Tia; Takes a loan. Which means that next year the profit doesn't happen either, because he's paying off the loan. Do you see what's starting to happen?
R; Yes.
Tia; To make a profit, to be able to expand and update and buy better equipment and so on, what's he got to do? He's got several choices, increase the price, which he may or may not be able to do. Let us say that farmer John Brown up the road, has a bumper harvest, and that forces the prices of the grapes down, let us say that happens on the second year, farmer Smith, is trying to pay off his loan can't because the price of grapes have gone down, oh dear, what's happened?
R; Loans default.
Tia; Loans default and who ends up owning the farm?
R; No one can own the farm.
Tia; Exactly, so it ends up getting auctioned off.
R; New farmers.
Tia; New farmers, new set of problems. So you see what's happened is one person has been put out of business, by other people, other actions. Now looking back at the stock market, let's say first of all a few small companies fail for whatever reason, let us say that one is a grape producer, that one is a fertilizer producer, and one is a chemical producer, they go out of business, they create a hole in the market which is quickly filled, by expanding companies, but, the same contributing factors, can cause them to fail also. Now here's a common piece of information, seventy percent of all new businesses, fail in their first year, out of that seventy percent, your left with thirty percent. Now another factor, in five years ninety percent of the thirty percent will fail.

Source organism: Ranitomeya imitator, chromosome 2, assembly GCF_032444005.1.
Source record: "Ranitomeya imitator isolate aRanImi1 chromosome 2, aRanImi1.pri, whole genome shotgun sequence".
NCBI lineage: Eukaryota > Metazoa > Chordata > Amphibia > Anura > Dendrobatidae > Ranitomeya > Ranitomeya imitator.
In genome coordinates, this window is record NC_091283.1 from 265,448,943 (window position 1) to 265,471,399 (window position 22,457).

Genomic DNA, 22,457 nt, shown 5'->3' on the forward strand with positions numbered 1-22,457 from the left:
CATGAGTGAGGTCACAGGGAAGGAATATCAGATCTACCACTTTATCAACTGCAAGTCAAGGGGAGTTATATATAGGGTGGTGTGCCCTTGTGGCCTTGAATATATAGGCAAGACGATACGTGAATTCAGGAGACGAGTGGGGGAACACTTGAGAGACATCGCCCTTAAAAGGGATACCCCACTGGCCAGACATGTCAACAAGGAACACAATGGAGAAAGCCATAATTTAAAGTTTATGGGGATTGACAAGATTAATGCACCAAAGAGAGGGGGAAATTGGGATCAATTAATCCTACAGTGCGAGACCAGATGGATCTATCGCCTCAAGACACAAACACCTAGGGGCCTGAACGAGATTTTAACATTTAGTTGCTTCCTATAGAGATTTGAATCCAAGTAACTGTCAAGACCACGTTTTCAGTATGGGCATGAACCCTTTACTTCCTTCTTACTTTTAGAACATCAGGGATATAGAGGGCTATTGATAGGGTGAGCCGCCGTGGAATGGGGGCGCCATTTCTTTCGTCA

R; Doesn't leave much room for error.
Tia; Correct. So when you think about getting into business, you've got o remember that. You've got to make everything as simple as possible, cut down on the costs, but, of that five percent that make it of the thirty percent, this is where it starts to get tricky, eighty five percent get swallowed up by bigger businesses or end up going bankrupt for whatever reason, or cease to function for whatever reason. So let us say you have one hundred businesses, they all start off at the same time, only one person will make it past ten years, out of that only, one hundredth of that person will make it really big. So if you scale that up to ten thousand, out of the ten thousand, only one person will make it big, big being able to sell off the business for in excess of a million dollars. Now I have to let the next speaker but I'll be back.